Hindu Pilgrims from all over India have reached Kashmir for the Hindu Holy Pilgrimage called Amarnath with tens of thousands of armed forces deployed across all routes as a militant group TRF (The Resistance Front) issued a threat letter in May amid intensified encounters and rising targeted killings in the valley.
But for 29-years-old Ria Chandani who belongs to India’s Madhya Pradesh, lush green mountains with rivers gushing parallel to road looks like a dream.
Since my childhood, I have watched serials on TV and heard stories from grandparents and parents about Kashmir’s Amarnath Yarta, Ria told The Himalayan Post.
“I and my family are very fortunate to be here, no fear struck in such a beautiful environment. Kashmir’s scenery adds majesty to our religious fervor” she said.
Our faith is our strength. We have heard life gets better and chaos leaves when one visits the place, she added.
Multi-tier security has been implemented and pilgrims have been provided RFID (Radio Frequency Identification) a wireless tracking system for tracking locations on a real-time basis.
“The security forces are checking documents of all pilgrims at several checkpoints, they have also given us an additional I-card which they say will track our locations,” Ria said.
The first security threat to the pilgrimage came in 1993; when the Pakistan-based Harkat-ul-Ansar announced a ban on the Yatra as a protest against the demolition of the Babri Masjid in India’s Ayodhya but the local militant groups did not back it and the pilgrimage continued to progress smoothly even during the peak years of militancy in Kashmir.
The first direct attack on pilgrims was reported in 2000 in which 25 people, including 17 pilgrims, were killed at Pahalgam base camp, for over two years, small and big attacks followed.
No major attack was reported since 2002 even when the 2008 unrest erupted over transferring canals of land to the Amarnath board, the pilgrimage remained unaffected.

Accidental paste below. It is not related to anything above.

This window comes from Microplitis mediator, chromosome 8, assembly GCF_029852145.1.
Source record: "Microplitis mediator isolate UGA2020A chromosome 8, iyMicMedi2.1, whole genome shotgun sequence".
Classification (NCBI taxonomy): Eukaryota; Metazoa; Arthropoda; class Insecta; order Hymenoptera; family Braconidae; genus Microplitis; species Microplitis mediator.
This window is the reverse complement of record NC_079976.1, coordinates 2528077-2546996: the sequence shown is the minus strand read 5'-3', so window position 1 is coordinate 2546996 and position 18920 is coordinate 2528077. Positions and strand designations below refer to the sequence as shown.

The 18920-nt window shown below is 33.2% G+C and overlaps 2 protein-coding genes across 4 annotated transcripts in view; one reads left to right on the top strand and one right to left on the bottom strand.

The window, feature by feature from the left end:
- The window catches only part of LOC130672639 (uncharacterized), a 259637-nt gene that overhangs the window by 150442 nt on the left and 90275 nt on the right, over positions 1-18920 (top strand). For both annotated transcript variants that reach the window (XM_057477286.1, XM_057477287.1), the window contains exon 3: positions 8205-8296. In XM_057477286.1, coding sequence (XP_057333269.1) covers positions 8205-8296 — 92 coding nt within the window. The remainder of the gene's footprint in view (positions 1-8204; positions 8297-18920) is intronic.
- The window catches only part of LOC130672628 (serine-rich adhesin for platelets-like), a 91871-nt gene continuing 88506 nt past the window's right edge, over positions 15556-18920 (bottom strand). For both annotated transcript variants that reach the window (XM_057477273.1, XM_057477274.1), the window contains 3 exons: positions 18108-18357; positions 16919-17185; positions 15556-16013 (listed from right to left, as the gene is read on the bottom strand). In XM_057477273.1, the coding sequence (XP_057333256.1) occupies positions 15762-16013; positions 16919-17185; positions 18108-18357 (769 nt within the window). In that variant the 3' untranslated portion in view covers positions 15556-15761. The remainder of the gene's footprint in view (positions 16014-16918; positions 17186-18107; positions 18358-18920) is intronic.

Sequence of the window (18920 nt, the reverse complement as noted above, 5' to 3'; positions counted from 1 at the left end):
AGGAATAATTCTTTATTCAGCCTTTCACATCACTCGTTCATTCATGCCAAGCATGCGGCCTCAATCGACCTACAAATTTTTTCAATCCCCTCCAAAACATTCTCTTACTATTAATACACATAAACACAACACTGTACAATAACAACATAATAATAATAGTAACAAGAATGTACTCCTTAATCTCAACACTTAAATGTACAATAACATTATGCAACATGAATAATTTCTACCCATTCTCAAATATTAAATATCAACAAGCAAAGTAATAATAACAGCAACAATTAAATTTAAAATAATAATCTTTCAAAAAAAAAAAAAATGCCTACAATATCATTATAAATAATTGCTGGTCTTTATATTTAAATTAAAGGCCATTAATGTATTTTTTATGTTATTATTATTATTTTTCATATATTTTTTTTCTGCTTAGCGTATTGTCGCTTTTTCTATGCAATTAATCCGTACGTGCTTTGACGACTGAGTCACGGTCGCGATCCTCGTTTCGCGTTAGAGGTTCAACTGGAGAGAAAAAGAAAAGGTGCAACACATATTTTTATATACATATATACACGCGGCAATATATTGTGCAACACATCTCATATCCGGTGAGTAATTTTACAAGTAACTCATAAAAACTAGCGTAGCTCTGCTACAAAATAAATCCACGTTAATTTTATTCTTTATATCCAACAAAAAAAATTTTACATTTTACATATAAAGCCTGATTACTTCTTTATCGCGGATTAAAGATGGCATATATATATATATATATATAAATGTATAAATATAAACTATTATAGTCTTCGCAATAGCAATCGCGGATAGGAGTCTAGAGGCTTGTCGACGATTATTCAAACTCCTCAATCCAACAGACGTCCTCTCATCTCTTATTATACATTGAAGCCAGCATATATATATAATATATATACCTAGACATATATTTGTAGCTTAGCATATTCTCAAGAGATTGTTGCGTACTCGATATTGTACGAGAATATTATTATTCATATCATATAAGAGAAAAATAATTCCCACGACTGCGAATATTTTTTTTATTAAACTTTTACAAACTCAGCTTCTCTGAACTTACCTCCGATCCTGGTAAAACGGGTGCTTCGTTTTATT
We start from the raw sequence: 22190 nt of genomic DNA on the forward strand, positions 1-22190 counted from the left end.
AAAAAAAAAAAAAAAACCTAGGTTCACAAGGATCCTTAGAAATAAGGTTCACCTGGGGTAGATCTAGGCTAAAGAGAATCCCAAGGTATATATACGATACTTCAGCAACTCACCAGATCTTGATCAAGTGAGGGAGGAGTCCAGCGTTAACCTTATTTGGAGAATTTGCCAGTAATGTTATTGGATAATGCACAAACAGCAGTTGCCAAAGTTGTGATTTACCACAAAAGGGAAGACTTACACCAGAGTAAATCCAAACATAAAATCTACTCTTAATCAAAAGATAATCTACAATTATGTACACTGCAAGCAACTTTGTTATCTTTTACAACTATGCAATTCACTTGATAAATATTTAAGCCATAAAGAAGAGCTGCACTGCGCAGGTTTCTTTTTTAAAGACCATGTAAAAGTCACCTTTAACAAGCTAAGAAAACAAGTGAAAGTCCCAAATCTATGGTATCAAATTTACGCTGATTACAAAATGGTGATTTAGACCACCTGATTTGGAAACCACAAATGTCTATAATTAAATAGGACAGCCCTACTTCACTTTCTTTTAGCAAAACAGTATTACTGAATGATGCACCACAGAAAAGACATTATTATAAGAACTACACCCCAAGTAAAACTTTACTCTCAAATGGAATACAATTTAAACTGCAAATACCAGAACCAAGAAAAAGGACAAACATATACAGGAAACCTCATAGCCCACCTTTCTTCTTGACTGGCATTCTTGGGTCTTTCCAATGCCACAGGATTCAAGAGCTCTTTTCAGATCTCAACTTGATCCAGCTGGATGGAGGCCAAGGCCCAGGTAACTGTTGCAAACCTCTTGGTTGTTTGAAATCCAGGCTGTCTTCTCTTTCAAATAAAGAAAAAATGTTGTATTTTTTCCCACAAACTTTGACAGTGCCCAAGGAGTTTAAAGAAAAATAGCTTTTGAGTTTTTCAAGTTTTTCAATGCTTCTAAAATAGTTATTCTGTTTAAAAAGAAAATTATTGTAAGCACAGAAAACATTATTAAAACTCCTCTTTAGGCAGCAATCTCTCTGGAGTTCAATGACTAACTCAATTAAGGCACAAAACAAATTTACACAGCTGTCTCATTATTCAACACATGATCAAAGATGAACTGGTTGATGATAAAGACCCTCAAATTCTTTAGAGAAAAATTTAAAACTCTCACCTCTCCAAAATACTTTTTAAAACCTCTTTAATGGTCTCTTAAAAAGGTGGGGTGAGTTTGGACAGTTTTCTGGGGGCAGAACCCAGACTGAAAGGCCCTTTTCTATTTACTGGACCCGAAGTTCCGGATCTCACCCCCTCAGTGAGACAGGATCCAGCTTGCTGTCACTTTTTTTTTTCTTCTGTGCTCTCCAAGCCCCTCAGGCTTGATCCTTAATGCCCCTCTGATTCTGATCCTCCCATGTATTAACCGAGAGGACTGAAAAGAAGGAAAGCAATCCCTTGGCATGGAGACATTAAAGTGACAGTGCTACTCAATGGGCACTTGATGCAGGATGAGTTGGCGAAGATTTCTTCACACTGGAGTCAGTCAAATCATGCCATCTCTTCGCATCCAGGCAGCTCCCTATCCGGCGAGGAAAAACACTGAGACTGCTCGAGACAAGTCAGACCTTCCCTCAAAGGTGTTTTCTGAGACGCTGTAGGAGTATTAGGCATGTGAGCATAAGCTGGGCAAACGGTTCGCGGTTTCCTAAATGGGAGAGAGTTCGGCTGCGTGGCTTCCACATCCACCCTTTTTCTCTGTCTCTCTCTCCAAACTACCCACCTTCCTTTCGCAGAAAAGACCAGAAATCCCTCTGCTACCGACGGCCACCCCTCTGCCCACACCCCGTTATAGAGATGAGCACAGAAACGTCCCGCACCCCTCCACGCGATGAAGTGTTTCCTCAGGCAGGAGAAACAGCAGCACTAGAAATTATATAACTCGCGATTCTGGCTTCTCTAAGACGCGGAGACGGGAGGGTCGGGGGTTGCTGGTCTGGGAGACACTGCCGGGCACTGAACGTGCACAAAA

Similarly, no attacks adhered during the 2010 and 2016 summer uprisings.
In July 2017, however, seven pilgrims were killed in a terror attack on their bus.
“This year, due to rising targeted killings, the government doesn’t want to leave any stone unturned and that’s why we see tight security across the valley, especially after the threat letter was issued by a militant outfit against the pilgrimage,” said a political analyst.
Another pilgrim, Prem Kapoor from Ludhiana area of Punjab who has been coming for the pilgrimage for the past many years also observed the increased deployment of armed forces across the Baltal basecamp, a 16km trek towards the shrine.
The pilgrims need to pay 110 rupees for filling up the registration form and then the date to arrive in Kashmir is issued by the government, Prem told The Himalayan Post.
Early in the morning at around 4 am, the pilgrims start leaving towards the holy cave, and accommodations and food are provided either by the Shrine board or different religious organizations, he said.
“After taking glimpses of the stalagmite, we vigil the two holy pigeons considered the avatar of the god Shiva and goddess Parvati and that gives peace to our souls,” he said.
According to Hindu mythology, Lord Shiva choose south Kashmir’s Amarnath cave. to tell his wife Parvati the secret of his immortality, Hindus consider the stalagmite formation as the phallus of Shiva, On the left are two smaller ice stalagmites, representing Parvati and Lord Ganesh, Shiva’s Wife and Son.
The cave was discovered by a Muslim shepherd named Buta Malik in 1850, as per the lore and the family of Buta remained the traditional custodian of the shrine, along with Hindu priests from the Dashnami Akhara and Purohit Sabha Mattan.
However, in 2000, Chief Minister Farooq Abdullah’s government brought the pilgrim under the government control and formed a Shrine Board with a state Governor at its head, and Malik’s family and the Hindu organizations were evicted.
Later, the 15 days of pilgrimage were extended for nearly two months in 2005 by the shrine board of Amarnath.